Last week, I took the kids into the city to explore a couple of the summer time exhibitions that are being held in the CBD.  We began with the Art of the Brick LEGO exhibition at the Town Hall where we marveled at the amazing sculptures made out of LEGO.  The kids had fun posing next to many of them.  Our second stop was the State Library of NSW, where we viewed the Finding Antarctica: Mapping the Last Continent exhibition.  The exhibition was much larger than I had anticipated and I wondered how long the kids would remain engaged with the old maps and artifacts.  To my surprise, they thoroughly enjoyed looking at the ancient, hand-drawn maps of Antarctica.  There are always lots of fun things happening in the city over the summer and I'm trying to make the most out of all the offerings before I leave Sydney in just a few weeks.

Tuesday, 24 January 2012

Xin nian kuai le ...

Fireworks from my 26th floor apartment in Wuxi

As I'm sure you're all aware, Monday was Chinese New Year.  The day, and all the celebrations that come with it, reminds me of my time in China just before the celebrations started.  When I lived in China, all the expat advice was to leave the country in order to escape the madness that accompanied the biggest Chinese celebration of the year.  You may remember that I took a ski trip to Japan during those holidays.  But, I do remember the lead up to the celebrations - shops were over-crowded as everyone stocked up on fruit, fireworks and gifts for families and there was an even greater sense of chaos in the air.  I'm told that the fireworks during Chinese New Year are simply insane and I can imagine just how irritating that would become, particularly given that huge firework displays 2 or 3 times a week was normal when it wasn't the Chinese New Year!  Anyway, to anyone celebrating the Chinese New Year, xin nian kuai le, and welcome to the year of the dragon!

Monday, 23 January 2012

The Australian Open ...

Every January, the talk in Melbourne centres around the Australian Open tennis tournament.  There is always an excited buzz in the air and, even if you're not actually there watching the tennis, most people spend each evening watching it at home on TV.  Since I've missed the Open the last few years, I was determined to get there for the 2012 tournament.  On Sunday, Mum and I headed to the grounds to watch some great tennis (and boil in the strong sun.)  We had a ground pass which enabled us to wander around the outside courts where we watched several doubles matches before settling on the lawn in the shade to watch Nadal beat Lopez.  We were lucky that my bosses needed to leave early to catch a flight back to Sydney, so we took over their centre court tickets (fourth row, thank you very much!) to watch Li Na ("Ja you!  Ja you!") play Kim Clijsters.  Unfortunately, we were only able to stay for the first set since we had a family dinner to get to, but it was wonderful to have the opportunity to watch some world class tennis for an hour or so.  The next time I make it to the Australian Open, it will be when I'm seeking some relief from the bitterly cold Calgarian winter!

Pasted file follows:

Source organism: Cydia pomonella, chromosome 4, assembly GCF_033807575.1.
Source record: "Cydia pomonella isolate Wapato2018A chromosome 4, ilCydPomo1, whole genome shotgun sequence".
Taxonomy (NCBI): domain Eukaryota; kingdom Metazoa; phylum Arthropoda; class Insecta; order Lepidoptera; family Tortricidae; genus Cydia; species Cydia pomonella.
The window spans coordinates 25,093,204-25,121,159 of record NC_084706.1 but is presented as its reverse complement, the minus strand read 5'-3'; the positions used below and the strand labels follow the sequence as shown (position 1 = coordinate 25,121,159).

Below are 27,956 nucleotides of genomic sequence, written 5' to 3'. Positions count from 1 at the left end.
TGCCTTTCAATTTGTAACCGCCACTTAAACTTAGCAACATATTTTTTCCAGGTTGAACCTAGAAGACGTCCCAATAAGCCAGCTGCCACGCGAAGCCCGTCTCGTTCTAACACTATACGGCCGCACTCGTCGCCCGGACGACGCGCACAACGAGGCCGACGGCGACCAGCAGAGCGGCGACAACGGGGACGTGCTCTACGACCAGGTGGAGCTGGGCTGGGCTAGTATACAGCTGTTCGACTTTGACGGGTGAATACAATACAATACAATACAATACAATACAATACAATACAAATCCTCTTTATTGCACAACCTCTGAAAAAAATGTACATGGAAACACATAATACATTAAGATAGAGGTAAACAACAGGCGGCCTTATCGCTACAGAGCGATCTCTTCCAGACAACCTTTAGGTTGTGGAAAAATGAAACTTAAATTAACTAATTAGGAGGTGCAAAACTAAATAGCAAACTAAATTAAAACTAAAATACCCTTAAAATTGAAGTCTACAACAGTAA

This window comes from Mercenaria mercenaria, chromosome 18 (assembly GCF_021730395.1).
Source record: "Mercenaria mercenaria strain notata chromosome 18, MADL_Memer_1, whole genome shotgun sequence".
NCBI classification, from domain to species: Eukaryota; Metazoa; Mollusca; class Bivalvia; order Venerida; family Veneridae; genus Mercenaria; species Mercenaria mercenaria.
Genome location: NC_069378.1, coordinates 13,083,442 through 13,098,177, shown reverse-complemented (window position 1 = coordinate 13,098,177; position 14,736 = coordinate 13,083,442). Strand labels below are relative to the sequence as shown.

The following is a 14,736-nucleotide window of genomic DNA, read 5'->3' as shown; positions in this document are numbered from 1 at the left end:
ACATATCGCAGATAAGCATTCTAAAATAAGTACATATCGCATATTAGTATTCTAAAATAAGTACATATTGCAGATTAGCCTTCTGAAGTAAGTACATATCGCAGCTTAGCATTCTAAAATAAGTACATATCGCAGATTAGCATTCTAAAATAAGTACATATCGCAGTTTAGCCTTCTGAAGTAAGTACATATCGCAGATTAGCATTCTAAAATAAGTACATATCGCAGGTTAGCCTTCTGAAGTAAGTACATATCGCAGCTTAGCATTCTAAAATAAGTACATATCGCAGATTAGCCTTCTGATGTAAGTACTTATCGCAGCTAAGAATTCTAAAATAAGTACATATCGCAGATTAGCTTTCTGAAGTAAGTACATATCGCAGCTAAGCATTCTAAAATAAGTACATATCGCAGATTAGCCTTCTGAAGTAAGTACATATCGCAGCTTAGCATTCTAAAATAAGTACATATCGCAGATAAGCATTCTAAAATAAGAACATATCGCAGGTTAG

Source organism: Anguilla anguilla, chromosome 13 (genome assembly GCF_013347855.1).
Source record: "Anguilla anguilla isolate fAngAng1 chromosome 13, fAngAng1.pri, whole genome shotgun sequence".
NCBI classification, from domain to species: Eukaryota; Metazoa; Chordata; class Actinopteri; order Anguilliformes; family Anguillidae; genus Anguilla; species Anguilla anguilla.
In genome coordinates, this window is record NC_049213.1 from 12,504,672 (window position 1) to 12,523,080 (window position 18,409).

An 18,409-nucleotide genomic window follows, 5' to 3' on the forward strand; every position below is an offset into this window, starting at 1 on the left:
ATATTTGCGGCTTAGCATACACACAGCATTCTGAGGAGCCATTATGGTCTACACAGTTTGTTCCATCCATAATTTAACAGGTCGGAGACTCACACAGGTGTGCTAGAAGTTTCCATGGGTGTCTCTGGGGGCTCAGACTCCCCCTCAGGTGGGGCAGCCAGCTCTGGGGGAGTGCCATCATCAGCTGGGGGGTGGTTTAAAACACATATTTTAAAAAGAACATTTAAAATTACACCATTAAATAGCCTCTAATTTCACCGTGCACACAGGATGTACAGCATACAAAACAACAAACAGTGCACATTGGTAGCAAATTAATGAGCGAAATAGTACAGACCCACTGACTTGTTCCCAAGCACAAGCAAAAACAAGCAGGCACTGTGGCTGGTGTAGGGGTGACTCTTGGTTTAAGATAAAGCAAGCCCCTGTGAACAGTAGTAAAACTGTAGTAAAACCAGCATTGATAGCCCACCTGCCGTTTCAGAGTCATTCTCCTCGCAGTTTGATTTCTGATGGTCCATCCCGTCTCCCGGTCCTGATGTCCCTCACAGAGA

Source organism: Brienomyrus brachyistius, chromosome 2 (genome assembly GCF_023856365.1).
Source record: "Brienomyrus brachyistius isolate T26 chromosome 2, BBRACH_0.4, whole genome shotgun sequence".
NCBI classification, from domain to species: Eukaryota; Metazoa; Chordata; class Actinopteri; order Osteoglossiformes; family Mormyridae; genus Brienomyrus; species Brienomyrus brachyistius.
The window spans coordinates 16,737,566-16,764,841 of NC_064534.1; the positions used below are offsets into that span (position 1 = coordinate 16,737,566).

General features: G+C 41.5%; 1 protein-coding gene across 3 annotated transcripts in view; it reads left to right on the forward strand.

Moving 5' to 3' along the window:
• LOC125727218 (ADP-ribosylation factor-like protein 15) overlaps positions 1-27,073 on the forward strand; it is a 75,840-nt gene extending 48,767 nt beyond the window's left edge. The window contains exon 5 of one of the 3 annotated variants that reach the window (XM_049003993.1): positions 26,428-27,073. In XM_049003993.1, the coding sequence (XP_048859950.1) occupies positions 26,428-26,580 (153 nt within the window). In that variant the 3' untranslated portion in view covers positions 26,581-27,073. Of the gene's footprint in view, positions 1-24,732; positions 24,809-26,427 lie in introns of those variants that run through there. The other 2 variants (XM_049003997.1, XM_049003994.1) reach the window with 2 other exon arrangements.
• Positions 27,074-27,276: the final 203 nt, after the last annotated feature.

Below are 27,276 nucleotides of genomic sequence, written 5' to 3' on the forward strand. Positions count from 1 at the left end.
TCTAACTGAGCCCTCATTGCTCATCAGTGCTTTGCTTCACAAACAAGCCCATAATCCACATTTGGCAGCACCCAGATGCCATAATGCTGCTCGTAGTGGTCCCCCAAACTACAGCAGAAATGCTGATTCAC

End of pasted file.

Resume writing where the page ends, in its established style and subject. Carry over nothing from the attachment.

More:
Doubles game on Margaret Court arena

Old fashioned tennis gear

The ever-so-cute ball boys

Watching the big screen from our shady spot

The funny linesmen (and women)

Nadal is interviewed after his win

Cameramen being sunsmart on centre court

Clijsters in action

Li Na in action

Friday, 20 January 2012

The house that Zoli and Garry built ...

The 'big lawn' now covered with garden beds

 One of the highlights of our trip to Hobart was visiting the house that our family built and grew up in.  Every time I'm in Hobart, I like to drive by and see how the garden has grown.  This time, we had a second reason for visiting.  On our trip to Tassie, we were carrying the ashes of our dear family dog, Charlie.  It was a strange experience, approaching my childhood home to ask permission to scatter Charlie's ashes.  But, luckily, the owners were dog people and understood our request.  It was a sad but freeing experience to scatter Charlie under his favourite possum-hunting gum trees.

The bottom of the 'big lawn'

Many hours were spent on this swing set as a child

 The owners of the house were very kind to us and let us have a wander around the gardens, giving us a bit of a tour and explanation of what they've done to the gardens as well as allowing us (well, me) some time to reminisce about the great times I had in the house, garden and horse paddocks.  The garden has been expanded to take over all of the horse paddocks, but I was pleased to see that they had left the fences, stile, stable and water troughs and incorporated them into the gardens.

Looking back to the sun room and BBQ area

The horse paddock